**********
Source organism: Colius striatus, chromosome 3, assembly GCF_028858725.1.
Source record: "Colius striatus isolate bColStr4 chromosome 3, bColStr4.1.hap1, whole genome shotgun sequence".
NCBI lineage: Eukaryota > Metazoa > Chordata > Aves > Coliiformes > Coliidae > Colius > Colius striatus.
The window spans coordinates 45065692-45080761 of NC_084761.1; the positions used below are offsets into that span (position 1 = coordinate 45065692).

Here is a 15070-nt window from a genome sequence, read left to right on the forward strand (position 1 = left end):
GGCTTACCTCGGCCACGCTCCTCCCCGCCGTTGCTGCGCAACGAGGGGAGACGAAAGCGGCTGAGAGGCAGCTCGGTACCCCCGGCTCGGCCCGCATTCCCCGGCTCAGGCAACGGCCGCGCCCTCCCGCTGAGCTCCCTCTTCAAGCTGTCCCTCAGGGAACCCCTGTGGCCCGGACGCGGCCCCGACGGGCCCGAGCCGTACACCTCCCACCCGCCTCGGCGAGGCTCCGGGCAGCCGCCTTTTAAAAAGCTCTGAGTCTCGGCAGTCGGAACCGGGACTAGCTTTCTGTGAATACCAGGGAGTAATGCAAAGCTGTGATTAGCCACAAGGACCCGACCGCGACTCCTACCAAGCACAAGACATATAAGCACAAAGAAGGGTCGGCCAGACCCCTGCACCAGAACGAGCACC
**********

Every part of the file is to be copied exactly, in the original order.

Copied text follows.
Source organism: Colius striatus, chromosome 3, assembly GCF_028858725.1.
Source record: "Colius striatus isolate bColStr4 chromosome 3, bColStr4.1.hap1, whole genome shotgun sequence".
NCBI lineage: Eukaryota > Metazoa > Chordata > Aves > Coliiformes > Coliidae > Colius > Colius striatus.
The window spans coordinates 45065692-45080761 of NC_084761.1; the positions used below are offsets into that span (position 1 = coordinate 45065692).

Here is a 15070-nt window from a genome sequence, read left to right on the forward strand (position 1 = left end):
GGCTTACCTCGGCCACGCTCCTCCCCGCCGTTGCTGCGCAACGAGGGGAGACGAAAGCGGCTGAGAGGCAGCTCGGTACCCCCGGCTCGGCCCGCATTCCCCGGCTCAGGCAACGGCCGCGCCCTCCCGCTGAGCTCCCTCTTCAAGCTGTCCCTCAGGGAACCCCTGTGGCCCGGACGCGGCCCCGACGGGCCCGAGCCGTACACCTCCCACCCGCCTCGGCGAGGCTCCGGGCAGCCGCCTTTTAAAAAGCTCTGAGTCTCGGCAGTCGGAACCGGGACTAGCTTTCTGTGAATACCAGGGAGTAATGCAAAGCTGTGATTAGCCACAAGGACCCGACCGCGACTCCTACCAAGCACAAGACATATAAGCACAAAGAAGGGTCGGCCAGACCCCTGCACCAGAACGAGCACC